Causes, Signs, And Treatment Options For Bronchitis

Most people will develop a cold and cough at some point in time. Unfortunately, without proper rest and care, this cold and cough can develop into a more severe condition. Bronchitis may develop if the bronchial tubes become irritated and inflamed, which is common if you have been suffering from a cold and cough. While common, especially after a cold or virus of sorts, bronchitis is not understood by most people very well. This guide will help you understand the causes, signs, and treatment options for acute bronchitis.


Again, bronchitis is caused by a virus, such as the common cold or the flu. The buildup of mucus and coughing can irritate the bronchial tubes, resulting in the inflammation and swelling associated with bronchitis.

Most people are surprised by how quickly a simple cold can progress to bronchitis. The infection can last up to 10 days, but the severe coughing that occurs with bronchitis can last much longer.

It is also important to note that bronchitis may develop after breathing in smoke and toxic fumes. If you smoke, live with someone who smokes, or are exposed to secondhand smoke frequently, you are at risk of developing bronchitis. Also, if you breathe in toxic cleaning products or other chemicals, your bronchial tubes may become inflamed.


The signs of bronchitis will differ from person to person, as each case is different. Plus, if you have a more severe case of inflamed bronchial tubes, your symptoms will be more severe than another person with less inflammation.

If you are experiencing the following signs, you most likely have bronchitis:

  • Chronic cough
  • Mucus/discharge while coughing
  • Wheezing
  • Tightness/soreness in chest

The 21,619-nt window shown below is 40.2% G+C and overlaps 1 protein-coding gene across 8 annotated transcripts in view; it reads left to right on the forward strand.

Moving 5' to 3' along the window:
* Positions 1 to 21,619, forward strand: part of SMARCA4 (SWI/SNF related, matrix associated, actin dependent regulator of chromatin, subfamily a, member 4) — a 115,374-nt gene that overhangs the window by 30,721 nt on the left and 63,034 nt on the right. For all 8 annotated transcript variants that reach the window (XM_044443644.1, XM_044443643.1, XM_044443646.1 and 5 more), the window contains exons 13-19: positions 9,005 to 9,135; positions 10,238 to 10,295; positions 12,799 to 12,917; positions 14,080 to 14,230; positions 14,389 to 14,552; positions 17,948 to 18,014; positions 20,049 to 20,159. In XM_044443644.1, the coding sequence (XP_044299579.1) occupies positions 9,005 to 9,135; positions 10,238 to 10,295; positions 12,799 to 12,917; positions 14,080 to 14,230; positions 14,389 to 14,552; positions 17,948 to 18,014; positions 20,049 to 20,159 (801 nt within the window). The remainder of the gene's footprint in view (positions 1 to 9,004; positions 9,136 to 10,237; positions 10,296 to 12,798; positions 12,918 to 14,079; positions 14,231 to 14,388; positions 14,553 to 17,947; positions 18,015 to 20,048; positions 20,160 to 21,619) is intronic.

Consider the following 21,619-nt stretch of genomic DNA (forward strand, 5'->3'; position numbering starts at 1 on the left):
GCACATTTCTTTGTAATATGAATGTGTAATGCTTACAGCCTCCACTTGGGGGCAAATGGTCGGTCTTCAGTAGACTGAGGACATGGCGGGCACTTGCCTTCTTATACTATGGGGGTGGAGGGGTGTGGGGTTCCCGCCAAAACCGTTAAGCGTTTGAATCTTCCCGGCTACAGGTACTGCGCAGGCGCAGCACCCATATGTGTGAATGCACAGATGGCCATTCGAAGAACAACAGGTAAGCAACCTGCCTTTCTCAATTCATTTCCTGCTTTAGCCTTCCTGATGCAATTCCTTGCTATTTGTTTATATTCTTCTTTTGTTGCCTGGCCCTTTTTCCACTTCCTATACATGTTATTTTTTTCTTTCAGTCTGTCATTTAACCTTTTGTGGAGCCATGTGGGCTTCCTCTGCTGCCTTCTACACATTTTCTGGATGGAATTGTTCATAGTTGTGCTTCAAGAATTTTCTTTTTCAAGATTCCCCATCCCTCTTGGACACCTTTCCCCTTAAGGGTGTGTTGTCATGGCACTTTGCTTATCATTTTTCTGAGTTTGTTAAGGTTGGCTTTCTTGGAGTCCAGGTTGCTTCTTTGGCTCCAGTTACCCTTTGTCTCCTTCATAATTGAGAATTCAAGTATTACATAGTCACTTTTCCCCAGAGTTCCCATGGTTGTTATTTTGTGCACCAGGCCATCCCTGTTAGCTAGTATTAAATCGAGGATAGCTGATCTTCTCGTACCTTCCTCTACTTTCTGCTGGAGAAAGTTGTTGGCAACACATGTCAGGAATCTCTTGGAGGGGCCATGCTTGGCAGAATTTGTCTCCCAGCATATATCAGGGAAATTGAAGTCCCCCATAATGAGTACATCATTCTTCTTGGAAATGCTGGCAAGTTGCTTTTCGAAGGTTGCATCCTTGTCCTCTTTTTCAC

• Difficulty breathing
  • Headaches
  • Fever
  • Nasal congestion

Most of the symptoms will improve after a few days, especially if your doctor prescribes medication for the bronchitis infection. However, the cough will continue to be a problem even after starting treatment.


Some people may not actually require treatment for their bronchitis because the bronchial tubes may heal on their own over time. When you are first diagnosed, make sure to get plenty of rest and drink a good amount of fluids to help you recover from the virus.

Taking a cough suppressant that is available over the counter is also helpful. These medications will prevent you from coughing excessively, which can ease the inflammation of the bronchial tubes.

If the coughing is just becoming too frequent, to the point that it is keeping you up at night and preventing you from completing normal everyday tasks, a more-involved treatment may be necessary.

Doctors may suggest prescription cough medications. Your doctor will discuss the importance of not suppressing the cough, since coughing is imperative for pulling the mucus up and out of your bronchial tubes and throat.

Bronchodilators will be prescribed to open up the bronchial tubes and mucolytics are prescribed to thin out the mucus. Combined together, coughing will be less frequent but more effective at ridding the bronchial tubes of inflammation and mucus.

If the bronchitis has caused tissue damage, anti-inflammatory medications may also be prescribed. These medications will ease the swelling and inflammation of the bronchial tubes, which can reduce the soreness, coughing, and wheezing of your bronchitis.

Many patients also find relief by using a humidifier at home. Humidifiers add moisture to the air, which improves airflow through your bronchial tubes and lungs, helping to decrease inflammation and the discomfort felt while coughing.

Bronchitis can cause a great deal of discomfort, so understanding the signs and treatment options for this disorder is smart. This guide and your doctor will help you diagnose and treat bronchitis effectively and efficiently. Visit a medical clinic for more information.